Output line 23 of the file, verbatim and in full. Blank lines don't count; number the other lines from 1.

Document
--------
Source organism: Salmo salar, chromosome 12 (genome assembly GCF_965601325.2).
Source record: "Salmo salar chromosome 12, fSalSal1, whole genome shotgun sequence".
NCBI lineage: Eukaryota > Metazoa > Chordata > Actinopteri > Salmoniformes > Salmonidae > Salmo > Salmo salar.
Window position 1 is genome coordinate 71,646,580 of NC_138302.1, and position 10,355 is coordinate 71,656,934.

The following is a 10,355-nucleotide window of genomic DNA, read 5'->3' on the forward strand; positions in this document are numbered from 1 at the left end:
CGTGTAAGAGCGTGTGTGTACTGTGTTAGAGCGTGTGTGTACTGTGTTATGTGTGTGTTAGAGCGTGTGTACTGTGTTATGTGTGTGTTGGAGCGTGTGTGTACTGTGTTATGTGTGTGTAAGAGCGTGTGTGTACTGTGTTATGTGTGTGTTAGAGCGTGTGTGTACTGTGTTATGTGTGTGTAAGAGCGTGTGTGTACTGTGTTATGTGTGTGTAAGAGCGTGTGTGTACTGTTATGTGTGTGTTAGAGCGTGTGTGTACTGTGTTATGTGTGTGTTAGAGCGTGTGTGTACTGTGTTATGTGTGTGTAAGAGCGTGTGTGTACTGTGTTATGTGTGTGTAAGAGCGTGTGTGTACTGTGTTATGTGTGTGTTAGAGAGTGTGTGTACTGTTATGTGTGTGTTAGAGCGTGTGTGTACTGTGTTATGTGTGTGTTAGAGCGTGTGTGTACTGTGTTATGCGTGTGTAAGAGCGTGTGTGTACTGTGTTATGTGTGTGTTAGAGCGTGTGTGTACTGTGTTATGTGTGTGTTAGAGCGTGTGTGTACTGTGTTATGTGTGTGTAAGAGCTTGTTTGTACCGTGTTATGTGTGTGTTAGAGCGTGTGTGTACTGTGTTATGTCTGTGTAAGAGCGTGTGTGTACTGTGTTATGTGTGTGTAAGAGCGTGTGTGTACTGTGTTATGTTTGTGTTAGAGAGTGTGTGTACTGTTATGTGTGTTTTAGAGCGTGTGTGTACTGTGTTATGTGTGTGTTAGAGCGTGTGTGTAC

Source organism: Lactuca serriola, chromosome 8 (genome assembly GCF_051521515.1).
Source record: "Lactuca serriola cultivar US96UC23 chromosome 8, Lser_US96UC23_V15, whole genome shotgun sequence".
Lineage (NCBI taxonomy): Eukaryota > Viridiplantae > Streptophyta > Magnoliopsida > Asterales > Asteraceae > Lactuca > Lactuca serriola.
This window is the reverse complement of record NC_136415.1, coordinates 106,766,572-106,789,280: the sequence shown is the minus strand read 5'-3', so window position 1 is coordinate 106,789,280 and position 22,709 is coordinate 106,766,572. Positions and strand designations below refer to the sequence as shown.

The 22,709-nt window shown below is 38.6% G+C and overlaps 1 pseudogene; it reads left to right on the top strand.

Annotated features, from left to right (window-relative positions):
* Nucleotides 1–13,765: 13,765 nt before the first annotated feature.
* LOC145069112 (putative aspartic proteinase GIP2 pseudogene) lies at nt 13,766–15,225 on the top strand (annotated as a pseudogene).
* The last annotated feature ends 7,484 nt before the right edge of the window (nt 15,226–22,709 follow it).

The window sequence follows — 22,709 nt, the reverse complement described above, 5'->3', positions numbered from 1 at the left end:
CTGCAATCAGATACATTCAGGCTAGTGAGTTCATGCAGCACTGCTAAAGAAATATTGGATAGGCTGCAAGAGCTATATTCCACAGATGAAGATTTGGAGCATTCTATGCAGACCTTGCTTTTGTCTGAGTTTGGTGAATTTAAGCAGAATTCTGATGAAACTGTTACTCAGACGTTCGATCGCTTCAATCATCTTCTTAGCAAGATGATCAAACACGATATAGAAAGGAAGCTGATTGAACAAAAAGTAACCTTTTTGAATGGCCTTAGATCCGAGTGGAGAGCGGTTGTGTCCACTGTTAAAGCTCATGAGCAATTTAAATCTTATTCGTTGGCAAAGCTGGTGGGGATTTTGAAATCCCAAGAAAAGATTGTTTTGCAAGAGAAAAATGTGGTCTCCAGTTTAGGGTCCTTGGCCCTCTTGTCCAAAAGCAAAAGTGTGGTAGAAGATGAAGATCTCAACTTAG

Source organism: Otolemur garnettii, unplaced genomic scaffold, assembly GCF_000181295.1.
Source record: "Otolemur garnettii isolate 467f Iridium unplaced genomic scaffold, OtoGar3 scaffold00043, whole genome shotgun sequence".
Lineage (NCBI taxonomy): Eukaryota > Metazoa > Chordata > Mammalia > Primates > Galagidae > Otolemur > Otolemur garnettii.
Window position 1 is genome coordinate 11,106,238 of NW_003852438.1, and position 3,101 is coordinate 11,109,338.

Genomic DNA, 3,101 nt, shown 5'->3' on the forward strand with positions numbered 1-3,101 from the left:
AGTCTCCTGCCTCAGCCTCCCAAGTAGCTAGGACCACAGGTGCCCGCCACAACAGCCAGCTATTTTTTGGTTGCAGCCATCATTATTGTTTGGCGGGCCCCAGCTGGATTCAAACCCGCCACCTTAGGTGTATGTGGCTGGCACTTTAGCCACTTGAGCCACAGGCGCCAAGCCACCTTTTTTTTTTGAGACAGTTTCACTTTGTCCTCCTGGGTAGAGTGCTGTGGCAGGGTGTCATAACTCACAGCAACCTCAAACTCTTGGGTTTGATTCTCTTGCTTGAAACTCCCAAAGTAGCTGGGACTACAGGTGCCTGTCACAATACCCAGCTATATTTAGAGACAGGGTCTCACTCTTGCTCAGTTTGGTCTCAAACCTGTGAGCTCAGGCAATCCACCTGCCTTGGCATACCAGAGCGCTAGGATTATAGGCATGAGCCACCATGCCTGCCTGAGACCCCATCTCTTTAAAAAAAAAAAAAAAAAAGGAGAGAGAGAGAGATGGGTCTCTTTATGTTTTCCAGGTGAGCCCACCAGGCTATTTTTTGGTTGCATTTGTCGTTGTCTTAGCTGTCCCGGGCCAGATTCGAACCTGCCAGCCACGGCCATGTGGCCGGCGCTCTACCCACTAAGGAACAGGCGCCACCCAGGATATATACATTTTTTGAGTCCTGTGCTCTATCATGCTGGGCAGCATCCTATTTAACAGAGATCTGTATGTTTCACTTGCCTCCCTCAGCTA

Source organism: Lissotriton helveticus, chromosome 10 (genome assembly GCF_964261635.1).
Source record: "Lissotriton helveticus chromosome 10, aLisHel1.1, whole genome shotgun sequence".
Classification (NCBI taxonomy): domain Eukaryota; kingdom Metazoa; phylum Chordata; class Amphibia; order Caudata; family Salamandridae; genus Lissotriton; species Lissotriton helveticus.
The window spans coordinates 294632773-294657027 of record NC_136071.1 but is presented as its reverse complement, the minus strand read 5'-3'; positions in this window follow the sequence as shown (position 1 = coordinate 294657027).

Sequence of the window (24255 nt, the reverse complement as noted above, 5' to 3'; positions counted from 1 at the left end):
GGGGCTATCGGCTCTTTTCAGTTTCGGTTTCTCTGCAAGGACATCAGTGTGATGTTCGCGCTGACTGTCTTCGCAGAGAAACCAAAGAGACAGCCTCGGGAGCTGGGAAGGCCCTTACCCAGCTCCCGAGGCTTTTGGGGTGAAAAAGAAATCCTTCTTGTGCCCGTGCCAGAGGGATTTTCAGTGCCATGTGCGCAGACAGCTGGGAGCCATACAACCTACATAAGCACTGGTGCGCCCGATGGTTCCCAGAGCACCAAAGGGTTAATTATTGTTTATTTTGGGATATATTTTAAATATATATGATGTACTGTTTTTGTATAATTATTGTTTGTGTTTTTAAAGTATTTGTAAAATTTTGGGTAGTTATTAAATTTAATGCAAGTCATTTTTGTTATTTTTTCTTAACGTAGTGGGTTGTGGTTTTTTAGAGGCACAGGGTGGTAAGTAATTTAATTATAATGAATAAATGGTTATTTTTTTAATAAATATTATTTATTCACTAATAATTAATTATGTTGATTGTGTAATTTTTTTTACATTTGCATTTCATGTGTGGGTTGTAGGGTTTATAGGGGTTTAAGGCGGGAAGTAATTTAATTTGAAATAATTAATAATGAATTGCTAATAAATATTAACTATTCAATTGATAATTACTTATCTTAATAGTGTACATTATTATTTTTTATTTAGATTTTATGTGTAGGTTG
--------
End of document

AGTCTCCTGCCTCAGCCTCCCAAGTAGCTAGGACCACAGGTGCCCGCCACAACAGCCAGCTATTTTTTGGTTGCAGCCATCATTATTGTTTGGCGGGCCCCAGCTGGATTCAAACCCGCCACCTTAGGTGTATGTGGCTGGCACTTTAGCCACTTGAGCCACAGGCGCCAAGCCACCTTTTTTTTTTGAGACAGTTTCACTTTGTCCTCCTGGGTAGAGTGCTGTGGCAGGGTGTCATAACTCACAGCAACCTCAAACTCTTGGGTTTGATTCTCTTGCTTGAAACTCCCAAAGTAGCTGGGACTACAGGTGCCTGTCACAATACCCAGCTATATTTAGAGACAGGGTCTCACTCTTGCTCAGTTTGGTCTCAAACCTGTGAGCTCAGGCAATCCACCTGCCTTGGCATACCAGAGCGCTAGGATTATAGGCATGAGCCACCATGCCTGCCTGAGACCCCATCTCTTTAAAAAAAAAAAAAAAAAAGGAGAGAGAGAGAGATGGGTCTCTTTATGTTTTCCAGGTGAGCCCACCAGGCTATTTTTTGGTTGCATTTGTCGTTGTCTTAGCTGTCCCGGGCCAGATTCGAACCTGCCAGCCACGGCCATGTGGCCGGCGCTCTACCCACTAAGGAACAGGCGCCACCCAGGATATATACATTTTTTGAGTCCTGTGCTCTATCATGCTGGGCAGCATCCTATTTAACAGAGATCTGTATGTTTCACTTGCCTCCCTCAGCTA